Hello Living Acquires 4650 Broadway for $55 Million, Releases New Renderings

4650 Broadway in InwoodRenderings of 4650 Broadway courtesy of Hello Living.

Hello Living’s first foray into Manhattan development will be a pricey one. The Brooklyn-based full-service real estate development firm announced earlier this week their plans to acquire 4650 Broadway in Inwood. If that address rings a bell, it’s because FBE Limited purchased the site this past spring from Acadia Realty Trust for $26 million. At $55 million, Hello Living paid more than twice that for 370,039 buildable square feet.

What’s in Eli Karp’s plans for this site? Well, the firm anticipates Hello Broadway, a mixed-use development estimated to cost about $190 million. Architect GreenbergFarrow will design the project that consists of 272 residential units, 140,000 square feet of community facility and 40,000 square feet of commercial space. Housing will range from one to four-bedrooms and thirty percent of the units will be affordable.

Current view of 4650 Broadway in Inwood

4650 Broadway via Google Maps

In its current state, 4650 Broadway is a two-story parking garage spanning 75,000 square feet. It has certainly had a dramatic run at attempted rezonings. In 2016, Acadia Realty Trust (in partnership with Washington Square Partners) lost their proposal to redevelop the project into a 15-story apartment building. They soon sold the site to FBE Limited. According to Commercial Observer, Hello Living does not have plans to seek rezonings and the development will be as-of-right.

Subscribe to YIMBY’s daily e-mail

Follow
 the YIMBYgram for real-time photo updates
Like YIMBY on Facebook
Follow YIMBY’s Twitter for the latest in YIMBYnews

The Chatsworth Horizon
.

4 Comments on "Hello Living Acquires 4650 Broadway for $55 Million, Releases New Renderings"

  1. Please pardon me for using your space: Attraction from you with renderings and Google Maps. Have fun.

  2. “Hello Living does not have plans to seek rezonings and the development will be as-of-right.”

    Why would they? Inwood has some of the worst NIMBYs in NYC. Adjacent, opposite the Harlem River in the West Bronx, you have buildings going up of similar height and no one bats an eye.

  3. Zoning Handbook Fan | November 16, 2018 at 3:16 pm | Reply

    Ok, Yimby readers, time to put on your thinking caps as something doesn’t quite add up here for an R7-2 site. Maybe someone can infer the answer to these questions.

    1) The rendering shows 16 residential floors on top of a 4 story podium. That’s not impossible, as there are no real height limits here, but there is only so much allowable development of each type under current zoning. If the maximum FAR for a mixed-use building is 6.5, and the lot is 47,354 SF, then there is 307,801 zoning SF of as-of-right development. Is the 370,039 buildable square feet then a gross number, with 62,238 SF being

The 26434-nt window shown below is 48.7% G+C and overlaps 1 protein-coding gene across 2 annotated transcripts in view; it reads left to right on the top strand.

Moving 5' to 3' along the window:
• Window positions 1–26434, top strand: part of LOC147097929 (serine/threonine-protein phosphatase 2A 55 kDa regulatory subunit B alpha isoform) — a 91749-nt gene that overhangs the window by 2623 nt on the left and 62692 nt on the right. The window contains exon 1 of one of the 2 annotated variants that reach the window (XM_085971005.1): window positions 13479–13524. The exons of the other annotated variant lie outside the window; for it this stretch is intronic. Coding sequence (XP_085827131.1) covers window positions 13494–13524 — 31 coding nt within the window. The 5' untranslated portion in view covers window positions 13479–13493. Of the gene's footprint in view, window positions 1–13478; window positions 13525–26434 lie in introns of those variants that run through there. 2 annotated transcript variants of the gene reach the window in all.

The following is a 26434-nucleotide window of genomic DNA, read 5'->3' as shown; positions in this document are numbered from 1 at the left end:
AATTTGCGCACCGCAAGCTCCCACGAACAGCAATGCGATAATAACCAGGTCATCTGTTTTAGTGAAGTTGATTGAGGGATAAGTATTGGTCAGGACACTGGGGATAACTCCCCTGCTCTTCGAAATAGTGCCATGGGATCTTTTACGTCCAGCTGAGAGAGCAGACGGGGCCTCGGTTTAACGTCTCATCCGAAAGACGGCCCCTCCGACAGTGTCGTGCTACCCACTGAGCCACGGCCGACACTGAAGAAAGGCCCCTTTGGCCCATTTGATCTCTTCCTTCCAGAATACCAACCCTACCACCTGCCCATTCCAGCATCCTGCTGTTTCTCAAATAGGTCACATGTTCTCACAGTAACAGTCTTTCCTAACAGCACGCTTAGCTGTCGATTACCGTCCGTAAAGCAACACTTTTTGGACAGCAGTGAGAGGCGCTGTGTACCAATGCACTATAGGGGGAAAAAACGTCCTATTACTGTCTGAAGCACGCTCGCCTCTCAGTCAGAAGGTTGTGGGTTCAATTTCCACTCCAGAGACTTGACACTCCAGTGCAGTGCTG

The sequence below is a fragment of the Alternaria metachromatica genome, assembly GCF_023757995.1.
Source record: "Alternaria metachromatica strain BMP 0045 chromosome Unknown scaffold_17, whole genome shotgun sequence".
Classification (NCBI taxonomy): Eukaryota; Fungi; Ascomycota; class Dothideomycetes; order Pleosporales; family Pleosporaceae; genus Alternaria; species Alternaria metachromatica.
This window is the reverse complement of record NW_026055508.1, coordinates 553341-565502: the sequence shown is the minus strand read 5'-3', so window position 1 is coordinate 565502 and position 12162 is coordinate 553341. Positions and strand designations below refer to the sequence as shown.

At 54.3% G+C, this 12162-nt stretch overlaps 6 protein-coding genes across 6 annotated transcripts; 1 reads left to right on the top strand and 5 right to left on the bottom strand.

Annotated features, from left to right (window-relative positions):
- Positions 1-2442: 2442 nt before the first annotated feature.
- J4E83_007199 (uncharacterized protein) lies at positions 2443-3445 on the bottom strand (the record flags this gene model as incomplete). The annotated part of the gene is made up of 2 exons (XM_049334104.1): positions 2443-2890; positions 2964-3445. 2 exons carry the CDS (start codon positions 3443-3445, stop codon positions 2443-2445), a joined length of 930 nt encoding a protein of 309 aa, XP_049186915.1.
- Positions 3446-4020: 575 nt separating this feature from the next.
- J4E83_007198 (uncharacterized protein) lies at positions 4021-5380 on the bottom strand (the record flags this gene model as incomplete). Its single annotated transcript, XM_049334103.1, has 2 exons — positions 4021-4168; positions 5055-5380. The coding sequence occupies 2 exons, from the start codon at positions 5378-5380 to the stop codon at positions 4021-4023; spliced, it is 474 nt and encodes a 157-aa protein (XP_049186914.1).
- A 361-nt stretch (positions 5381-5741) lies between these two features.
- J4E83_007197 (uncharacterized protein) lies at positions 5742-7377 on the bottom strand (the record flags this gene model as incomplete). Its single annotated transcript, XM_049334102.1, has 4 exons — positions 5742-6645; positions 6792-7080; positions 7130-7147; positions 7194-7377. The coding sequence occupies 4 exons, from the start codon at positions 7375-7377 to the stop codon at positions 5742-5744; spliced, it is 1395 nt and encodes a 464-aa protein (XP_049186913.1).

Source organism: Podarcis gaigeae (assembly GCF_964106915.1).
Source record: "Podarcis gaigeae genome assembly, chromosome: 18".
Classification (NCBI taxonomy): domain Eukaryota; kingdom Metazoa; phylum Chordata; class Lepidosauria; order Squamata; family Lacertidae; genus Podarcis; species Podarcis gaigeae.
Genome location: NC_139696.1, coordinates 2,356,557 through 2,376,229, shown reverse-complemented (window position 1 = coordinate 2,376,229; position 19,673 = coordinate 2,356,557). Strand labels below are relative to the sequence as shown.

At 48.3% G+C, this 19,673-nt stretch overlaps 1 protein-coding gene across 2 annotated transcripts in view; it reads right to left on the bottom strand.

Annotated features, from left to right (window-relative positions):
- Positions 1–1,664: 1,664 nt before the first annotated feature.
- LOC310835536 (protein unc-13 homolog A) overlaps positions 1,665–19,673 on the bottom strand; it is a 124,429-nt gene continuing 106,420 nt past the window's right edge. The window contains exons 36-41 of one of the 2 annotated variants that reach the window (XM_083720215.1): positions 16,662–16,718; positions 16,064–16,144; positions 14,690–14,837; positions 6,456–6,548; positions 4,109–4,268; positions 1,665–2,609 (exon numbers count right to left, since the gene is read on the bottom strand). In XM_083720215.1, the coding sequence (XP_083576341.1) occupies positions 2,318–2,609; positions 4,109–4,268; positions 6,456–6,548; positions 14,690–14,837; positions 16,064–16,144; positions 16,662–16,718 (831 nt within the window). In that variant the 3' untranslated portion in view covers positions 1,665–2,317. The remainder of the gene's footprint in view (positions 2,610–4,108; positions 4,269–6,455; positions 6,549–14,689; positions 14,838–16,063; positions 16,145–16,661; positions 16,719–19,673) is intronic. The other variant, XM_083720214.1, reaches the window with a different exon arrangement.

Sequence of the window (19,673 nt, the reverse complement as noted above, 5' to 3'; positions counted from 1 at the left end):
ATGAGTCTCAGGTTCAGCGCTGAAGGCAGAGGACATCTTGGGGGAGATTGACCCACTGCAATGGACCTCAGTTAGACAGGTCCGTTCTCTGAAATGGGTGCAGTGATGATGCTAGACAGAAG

mech or basement areas? Probably, right?

    2) But even if that is the case, there is only 3.44 FAR of residential zoning rights, or 162,8898 zoning SF. Hello Living proposes 272 units, or 599 SF gross average. How is that possible when talking about not microunits but 1 to 4 bedrooms? As a point of comparison, the prior Sherman Plaza development suggested in their EAS a No-Action case with only 199 units in a similar zoning envelope.

    3) Further, 272 units divided by 16 residential floors would be 17 units per floor. 162,898 zoning SF divided by 16 is 10,181 zoning SF per floor. Even grossed up with a little mech area that does not fit 17 units. So as with the above point, something doesn’t add up here.

    4) The community facility bonus is what drives the allowable FAR from 3.44 to a whopping 6.5. It is being used here to fill up the podium, along with a little retail, and push the apartments higher in the sky. That makes sense, but what Community Facility use would fill 140,000 SF that is mostly windowless interior space? That’s about the size of a Walmart or Costco and vastly larger than a set of doctor’s offices (the usual translation for “community facility” in a private development) Is that a hospital? A school? The promised Inwood Performing Arts Center/Immigrant Research Center? It’s simply enormous.

    5) Assuming residential is maxed at 3.44 FAR, then adding the 140,000 SF Community Facility (2.95 FAR), you get 6.39 FAR. So only 0.11 FAR is left over for retail, or about 5,208 SF. That would only take up a small portion of the Sherman Ave frontage. The rest of the 49,000 SF could be in the basement, but it seems odd since the basement will also be needed for parking and multi-level basements are not cheap. What am I missing in the resi+CF+retail figures here?

    6) The 49,000 SF of retail also is a strange figure since only about half the lot is zoned for commercial overlay, so about 24,000 SF of retail is possible at grade, none of it on Broadway. The rest has to be 2nd floor or basement. But this runs into the other math problems identified above.

    Maybe all of these numbers are meaningless press release numbers, although given the rendering and specificity they seem to be tied to an actual building design. Time will tell.

  4. Thanks for contributing Zoning Handbook Fan.

Leave a comment

Your email address will not be published.


*